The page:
Hawk; and that they roosted generally on the shelves of the rocks, where they
built their nests, of which he had discovered several by the quantity of white
dung scattered below.
Convinced that the bird was unknown to naturalists, I felt particularly
anxious to learn its habits, and to discover in what particulars it differed
from the rest of its genus. My next meeting with this bird was a few years
afterwards, whilst engaged in collecting crayfish on one of those flats which
border and divide Green river, in Kentucky, near its junction with the Ohio.
The river is there bordered by a range of high cliffs, which, for some distance,
follow its windings. I observed on the rocks, which, at that place, are nearly
perpendicular, a quantity of white ordure, which I attributed to Owls that might
have resorted thither. I mentioned the circumstance to my companions, when one
of them, who lived within a mile and a half of the place, told me it was from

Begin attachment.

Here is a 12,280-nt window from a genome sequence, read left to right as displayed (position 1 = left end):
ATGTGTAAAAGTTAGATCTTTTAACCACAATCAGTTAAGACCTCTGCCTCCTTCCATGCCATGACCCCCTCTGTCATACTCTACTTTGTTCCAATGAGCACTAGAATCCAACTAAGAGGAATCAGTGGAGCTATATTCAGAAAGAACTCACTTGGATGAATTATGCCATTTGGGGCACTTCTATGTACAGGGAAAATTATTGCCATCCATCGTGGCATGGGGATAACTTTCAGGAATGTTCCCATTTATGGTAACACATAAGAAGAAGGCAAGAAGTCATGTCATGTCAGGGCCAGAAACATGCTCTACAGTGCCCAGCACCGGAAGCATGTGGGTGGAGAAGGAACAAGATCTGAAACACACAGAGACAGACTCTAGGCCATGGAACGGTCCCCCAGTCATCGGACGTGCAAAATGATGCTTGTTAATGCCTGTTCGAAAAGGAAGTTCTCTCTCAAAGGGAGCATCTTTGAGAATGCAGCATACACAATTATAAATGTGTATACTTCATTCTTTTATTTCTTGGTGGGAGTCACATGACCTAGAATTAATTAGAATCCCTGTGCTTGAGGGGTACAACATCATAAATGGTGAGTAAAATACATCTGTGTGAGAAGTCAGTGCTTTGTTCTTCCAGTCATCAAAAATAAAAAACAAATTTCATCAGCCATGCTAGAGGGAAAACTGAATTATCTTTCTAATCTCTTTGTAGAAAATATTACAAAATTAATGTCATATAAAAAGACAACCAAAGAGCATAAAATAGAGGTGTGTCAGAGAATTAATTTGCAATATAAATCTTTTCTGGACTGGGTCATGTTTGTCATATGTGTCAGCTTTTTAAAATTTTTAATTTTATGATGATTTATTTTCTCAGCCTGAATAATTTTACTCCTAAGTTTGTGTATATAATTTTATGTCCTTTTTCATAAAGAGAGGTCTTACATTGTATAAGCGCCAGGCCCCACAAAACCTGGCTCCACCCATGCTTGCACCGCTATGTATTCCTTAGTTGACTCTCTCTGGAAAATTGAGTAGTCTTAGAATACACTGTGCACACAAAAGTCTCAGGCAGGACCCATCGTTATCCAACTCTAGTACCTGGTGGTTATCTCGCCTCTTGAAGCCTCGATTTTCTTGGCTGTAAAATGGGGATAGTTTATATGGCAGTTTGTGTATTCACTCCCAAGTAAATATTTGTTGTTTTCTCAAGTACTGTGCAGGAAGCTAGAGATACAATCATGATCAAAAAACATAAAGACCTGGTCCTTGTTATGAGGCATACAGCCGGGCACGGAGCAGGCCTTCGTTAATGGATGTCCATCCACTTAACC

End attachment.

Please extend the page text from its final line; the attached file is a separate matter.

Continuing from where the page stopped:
the nest of the Brown Eagle, meaning the White-headed Eagle (Falco
leucocephalus) in its immature state. I assured him this could not be, and
remarked that neither the old nor the young birds of that. species ever build in
such places, but always in trees. Although he could not answer my objection, he
stoutly maintained that a Brown Eagle of some kind, above the usual size, had
built there; and added that he had espied the nest some days before, and had
seen one of the old birds dive and catch a fish. This he thought strange,
having, till then, always observed that both Brown Eagles and Bald Eagles
procured this kind of food by robbing the Fish-Hawks. He said that if I felt
particularly anxious to know what nest it was, I might soon satisfy myself, as
the old birds would come and feed their young with fish, for he had seen them do